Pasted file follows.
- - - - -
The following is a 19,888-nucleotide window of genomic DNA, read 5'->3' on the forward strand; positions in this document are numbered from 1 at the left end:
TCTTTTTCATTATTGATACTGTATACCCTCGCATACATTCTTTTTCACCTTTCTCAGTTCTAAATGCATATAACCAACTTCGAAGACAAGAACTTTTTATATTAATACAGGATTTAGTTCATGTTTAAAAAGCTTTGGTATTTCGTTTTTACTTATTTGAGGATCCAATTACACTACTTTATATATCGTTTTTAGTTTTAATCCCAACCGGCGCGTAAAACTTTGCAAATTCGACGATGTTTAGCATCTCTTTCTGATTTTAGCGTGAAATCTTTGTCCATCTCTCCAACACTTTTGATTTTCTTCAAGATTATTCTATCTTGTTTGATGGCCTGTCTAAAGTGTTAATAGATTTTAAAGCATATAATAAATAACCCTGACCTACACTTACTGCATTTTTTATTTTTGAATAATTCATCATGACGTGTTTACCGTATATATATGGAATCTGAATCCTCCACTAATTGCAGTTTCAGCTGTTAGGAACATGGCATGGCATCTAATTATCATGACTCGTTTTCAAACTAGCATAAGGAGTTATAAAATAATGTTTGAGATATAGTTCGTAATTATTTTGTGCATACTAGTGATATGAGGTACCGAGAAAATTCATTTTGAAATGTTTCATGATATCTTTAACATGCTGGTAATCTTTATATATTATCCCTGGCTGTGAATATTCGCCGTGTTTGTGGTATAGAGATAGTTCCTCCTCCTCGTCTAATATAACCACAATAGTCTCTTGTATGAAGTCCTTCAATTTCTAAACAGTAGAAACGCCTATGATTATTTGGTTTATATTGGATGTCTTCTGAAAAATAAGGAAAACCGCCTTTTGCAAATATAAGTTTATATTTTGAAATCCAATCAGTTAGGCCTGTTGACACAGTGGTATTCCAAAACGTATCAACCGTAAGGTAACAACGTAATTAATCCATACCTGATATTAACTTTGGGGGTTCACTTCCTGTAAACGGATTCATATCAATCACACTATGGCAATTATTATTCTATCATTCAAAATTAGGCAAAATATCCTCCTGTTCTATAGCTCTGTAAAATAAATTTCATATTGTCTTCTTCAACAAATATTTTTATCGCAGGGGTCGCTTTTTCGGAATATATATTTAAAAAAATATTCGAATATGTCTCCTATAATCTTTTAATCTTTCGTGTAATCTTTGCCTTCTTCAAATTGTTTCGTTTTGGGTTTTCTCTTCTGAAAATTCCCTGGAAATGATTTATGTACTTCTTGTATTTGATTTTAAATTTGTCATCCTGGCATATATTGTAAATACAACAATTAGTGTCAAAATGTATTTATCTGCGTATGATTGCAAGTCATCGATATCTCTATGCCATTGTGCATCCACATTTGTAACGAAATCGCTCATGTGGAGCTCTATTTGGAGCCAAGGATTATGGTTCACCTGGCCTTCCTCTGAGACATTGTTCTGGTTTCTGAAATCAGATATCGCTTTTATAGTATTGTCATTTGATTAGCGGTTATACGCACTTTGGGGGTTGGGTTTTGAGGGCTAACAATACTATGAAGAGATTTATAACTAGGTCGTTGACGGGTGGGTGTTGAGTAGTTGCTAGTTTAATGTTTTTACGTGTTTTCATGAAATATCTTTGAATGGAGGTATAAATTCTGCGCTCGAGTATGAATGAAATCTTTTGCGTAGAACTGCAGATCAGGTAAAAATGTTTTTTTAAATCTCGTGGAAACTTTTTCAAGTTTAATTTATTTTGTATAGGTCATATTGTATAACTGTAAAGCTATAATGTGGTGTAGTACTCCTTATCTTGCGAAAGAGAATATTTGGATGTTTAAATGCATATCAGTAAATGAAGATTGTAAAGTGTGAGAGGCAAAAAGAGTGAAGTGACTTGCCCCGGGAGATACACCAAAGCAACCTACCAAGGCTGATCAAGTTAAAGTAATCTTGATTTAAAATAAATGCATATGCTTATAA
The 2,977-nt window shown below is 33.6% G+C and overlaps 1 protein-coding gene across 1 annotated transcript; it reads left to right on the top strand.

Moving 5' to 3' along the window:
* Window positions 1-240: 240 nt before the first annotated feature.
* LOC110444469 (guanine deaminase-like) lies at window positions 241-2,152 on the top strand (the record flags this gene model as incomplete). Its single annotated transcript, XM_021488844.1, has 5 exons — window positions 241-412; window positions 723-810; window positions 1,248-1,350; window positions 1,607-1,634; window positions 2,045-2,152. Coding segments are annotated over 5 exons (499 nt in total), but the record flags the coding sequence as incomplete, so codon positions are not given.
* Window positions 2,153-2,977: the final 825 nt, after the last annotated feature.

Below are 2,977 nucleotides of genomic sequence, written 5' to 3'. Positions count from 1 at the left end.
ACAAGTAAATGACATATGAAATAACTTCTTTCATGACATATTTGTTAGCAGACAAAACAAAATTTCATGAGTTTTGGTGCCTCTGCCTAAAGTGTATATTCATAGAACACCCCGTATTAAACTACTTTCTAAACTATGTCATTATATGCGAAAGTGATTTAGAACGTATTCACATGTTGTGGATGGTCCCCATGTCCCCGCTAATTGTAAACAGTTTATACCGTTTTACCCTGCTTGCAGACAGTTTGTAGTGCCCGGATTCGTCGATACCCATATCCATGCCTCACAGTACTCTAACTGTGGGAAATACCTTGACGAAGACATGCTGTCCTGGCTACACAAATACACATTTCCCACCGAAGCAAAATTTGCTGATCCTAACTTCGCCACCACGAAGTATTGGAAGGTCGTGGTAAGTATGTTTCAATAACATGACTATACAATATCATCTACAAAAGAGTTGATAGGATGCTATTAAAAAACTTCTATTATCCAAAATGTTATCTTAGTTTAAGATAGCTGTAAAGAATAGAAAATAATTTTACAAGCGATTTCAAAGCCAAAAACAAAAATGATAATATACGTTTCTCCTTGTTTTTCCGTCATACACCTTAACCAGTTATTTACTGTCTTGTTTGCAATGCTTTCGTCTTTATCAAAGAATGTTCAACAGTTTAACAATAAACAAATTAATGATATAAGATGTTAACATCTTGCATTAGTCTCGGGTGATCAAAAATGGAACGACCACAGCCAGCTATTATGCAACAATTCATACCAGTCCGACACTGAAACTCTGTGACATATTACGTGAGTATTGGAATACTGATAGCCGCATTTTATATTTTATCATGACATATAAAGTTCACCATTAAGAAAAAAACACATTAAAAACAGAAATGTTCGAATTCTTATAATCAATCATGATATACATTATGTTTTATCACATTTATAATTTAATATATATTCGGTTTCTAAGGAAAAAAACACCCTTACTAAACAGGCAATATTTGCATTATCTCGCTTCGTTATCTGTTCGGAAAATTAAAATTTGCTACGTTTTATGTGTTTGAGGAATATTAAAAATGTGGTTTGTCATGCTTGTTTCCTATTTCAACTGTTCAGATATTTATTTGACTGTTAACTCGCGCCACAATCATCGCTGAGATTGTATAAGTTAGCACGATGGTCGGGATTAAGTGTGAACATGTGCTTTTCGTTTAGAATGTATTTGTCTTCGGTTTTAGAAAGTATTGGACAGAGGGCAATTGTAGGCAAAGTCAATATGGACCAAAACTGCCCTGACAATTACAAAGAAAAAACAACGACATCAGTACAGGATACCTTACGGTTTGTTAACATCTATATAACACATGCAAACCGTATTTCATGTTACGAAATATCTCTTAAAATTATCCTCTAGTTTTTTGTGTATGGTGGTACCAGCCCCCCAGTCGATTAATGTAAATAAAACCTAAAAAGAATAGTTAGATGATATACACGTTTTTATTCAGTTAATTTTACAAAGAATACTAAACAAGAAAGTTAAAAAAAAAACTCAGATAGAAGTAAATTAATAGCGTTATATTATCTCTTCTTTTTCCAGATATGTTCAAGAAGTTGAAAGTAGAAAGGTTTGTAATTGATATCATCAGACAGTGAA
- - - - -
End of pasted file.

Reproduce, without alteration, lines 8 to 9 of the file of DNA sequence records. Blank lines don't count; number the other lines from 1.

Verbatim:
Below are 2,977 nucleotides of genomic sequence, written 5' to 3'. Positions count from 1 at the left end.
ACAAGTAAATGACATATGAAATAACTTCTTTCATGACATATTTGTTAGCAGACAAAACAAAATTTCATGAGTTTTGGTGCCTCTGCCTAAAGTGTATATTCATAGAACACCCCGTATTAAACTACTTTCTAAACTATGTCATTATATGCGAAAGTGATTTAGAACGTATTCACATGTTGTGGATGGTCCCCATGTCCCCGCTAATTGTAAACAGTTTATACCGTTTTACCCTGCTTGCAGACAGTTTGTAGTGCCCGGATTCGTCGATACCCATATCCATGCCTCACAGTACTCTAACTGTGGGAAATACCTTGACGAAGACATGCTGTCCTGGCTACACAAATACACATTTCCCACCGAAGCAAAATTTGCTGATCCTAACTTCGCCACCACGAAGTATTGGAAGGTCGTGGTAAGTATGTTTCAATAACATGACTATACAATATCATCTACAAAAGAGTTGATAGGATGCTATTAAAAAACTTCTATTATCCAAAATGTTATCTTAGTTTAAGATAGCTGTAAAGAATAGAAAATAATTTTACAAGCGATTTCAAAGCCAAAAACAAAAATGATAATATACGTTTCTCCTTGTTTTTCCGTCATACACCTTAACCAGTTATTTACTGTCTTGTTTGCAATGCTTTCGTCTTTATCAAAGAATGTTCAACAGTTTAACAATAAACAAATTAATGATATAAGATGTTAACATCTTGCATTAGTCTCGGGTGATCAAAAATGGAACGACCACAGCCAGCTATTATGCAACAATTCATACCAGTCCGACACTGAAACTCTGTGACATATTACGTGAGTATTGGAATACTGATAGCCGCATTTTATATTTTATCATGACATATAAAGTTCACCATTAAGAAAAAAACACATTAAAAACAGAAATGTTCGAATTCTTATAATCAATCATGATATACATTATGTTTTATCACATTTATAATTTAATATATATTCGGTTTCTAAGGAAAAAAACACCCTTACTAAACAGGCAATATTTGCATTATCTCGCTTCGTTATCTGTTCGGAAAATTAAAATTTGCTACGTTTTATGTGTTTGAGGAATATTAAAAATGTGGTTTGTCATGCTTGTTTCCTATTTCAACTGTTCAGATATTTATTTGACTGTTAACTCGCGCCACAATCATCGCTGAGATTGTATAAGTTAGCACGATGGTCGGGATTAAGTGTGAACATGTGCTTTTCGTTTAGAATGTATTTGTCTTCGGTTTTAGAAAGTATTGGACAGAGGGCAATTGTAGGCAAAGTCAATATGGACCAAAACTGCCCTGACAATTACAAAGAAAAAACAACGACATCAGTACAGGATACCTTACGGTTTGTTAACATCTATATAACACATGCAAACCGTATTTCATGTTACGAAATATCTCTTAAAATTATCCTCTAGTTTTTTGTGTATGGTGGTACCAGCCCCCCAGTCGATTAATGTAAATAAAACCTAAAAAGAATAGTTAGATGATATACACGTTTTTATTCAGTTAATTTTACAAAGAATACTAAACAAGAAAGTTAAAAAAAAAACTCAGATAGAAGTAAATTAATAGCGTTATATTATCTCTTCTTTTTCCAGATATGTTCAAGAAGTTGAAAGTAGAAAGGTTTGTAATTGATATCATCAGACAGTGAA